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"expected gains in market share"


Do you really think that a substantial population of adopters are ready and waiting but held back because mp3 isn't in Fedora?

I think that's nonsense. If you rank potential users by ability, the vast majority will not use Fedora because they can't buy a machine with it pre-installed; others will not use Fedora because they aren't confident about partitioning disks or shrinking NTFS partitions.

I'm not aware of any vendor that ships Fedora (and IMHO it's not likely as a vendor would chose something which would be supported for longer than a given Fedora release). Given that other users will have to follow technical instructions to burn CDs or perform a network install, they will have a level of ability where they are more than capable of getting mp3 support through the established methods.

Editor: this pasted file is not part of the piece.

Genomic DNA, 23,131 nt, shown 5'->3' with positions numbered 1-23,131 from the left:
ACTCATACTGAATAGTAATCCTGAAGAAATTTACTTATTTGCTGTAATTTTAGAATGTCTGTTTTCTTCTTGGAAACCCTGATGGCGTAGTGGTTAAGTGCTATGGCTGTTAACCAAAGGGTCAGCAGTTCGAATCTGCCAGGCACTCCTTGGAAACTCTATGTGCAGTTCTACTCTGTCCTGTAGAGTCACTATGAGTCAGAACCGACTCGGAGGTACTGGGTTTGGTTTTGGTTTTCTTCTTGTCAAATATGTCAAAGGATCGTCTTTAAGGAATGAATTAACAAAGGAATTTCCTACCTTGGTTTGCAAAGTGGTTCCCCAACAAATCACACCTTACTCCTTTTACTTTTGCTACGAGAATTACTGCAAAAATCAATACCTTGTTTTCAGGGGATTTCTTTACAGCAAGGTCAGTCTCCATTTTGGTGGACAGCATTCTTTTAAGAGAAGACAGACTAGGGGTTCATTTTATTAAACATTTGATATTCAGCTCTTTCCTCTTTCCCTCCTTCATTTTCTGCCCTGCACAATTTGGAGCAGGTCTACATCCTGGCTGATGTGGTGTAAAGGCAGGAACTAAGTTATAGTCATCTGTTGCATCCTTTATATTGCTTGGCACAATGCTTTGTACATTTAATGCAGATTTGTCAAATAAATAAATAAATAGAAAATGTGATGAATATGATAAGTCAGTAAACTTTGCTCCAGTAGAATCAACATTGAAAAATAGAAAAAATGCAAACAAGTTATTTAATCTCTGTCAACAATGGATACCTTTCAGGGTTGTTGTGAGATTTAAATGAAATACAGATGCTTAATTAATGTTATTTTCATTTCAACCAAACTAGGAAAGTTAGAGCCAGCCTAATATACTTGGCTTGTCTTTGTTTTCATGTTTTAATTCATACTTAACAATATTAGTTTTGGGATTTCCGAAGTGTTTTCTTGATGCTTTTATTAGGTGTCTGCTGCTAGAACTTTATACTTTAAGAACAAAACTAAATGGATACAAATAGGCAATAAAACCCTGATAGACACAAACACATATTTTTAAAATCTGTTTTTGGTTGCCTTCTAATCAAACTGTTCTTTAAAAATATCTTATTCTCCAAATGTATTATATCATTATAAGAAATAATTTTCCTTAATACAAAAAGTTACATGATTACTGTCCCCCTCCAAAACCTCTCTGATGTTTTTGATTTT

I think there are better goals that would increase adoption:

1. marketing: a 'sampler' live-CD or VMWare image; web based tutorials and demos with video showing features 2. technical improvements: provide email notification through thunderbird; provide desktop integration for firefox; any other workflow related improvements 3. better documentation from a user's perspective - how to do task X instead of how to use 'Banshee' (or any other obscurely named app) 4. bling, because people will make the effort to see it, even if it's not a productivity enhancement; it also gets you noticed in print. As a bleeding edge distro Fedora is well placed to make the most of this.

I think any of the above would do more to increase adoption than merely including mp3 support.



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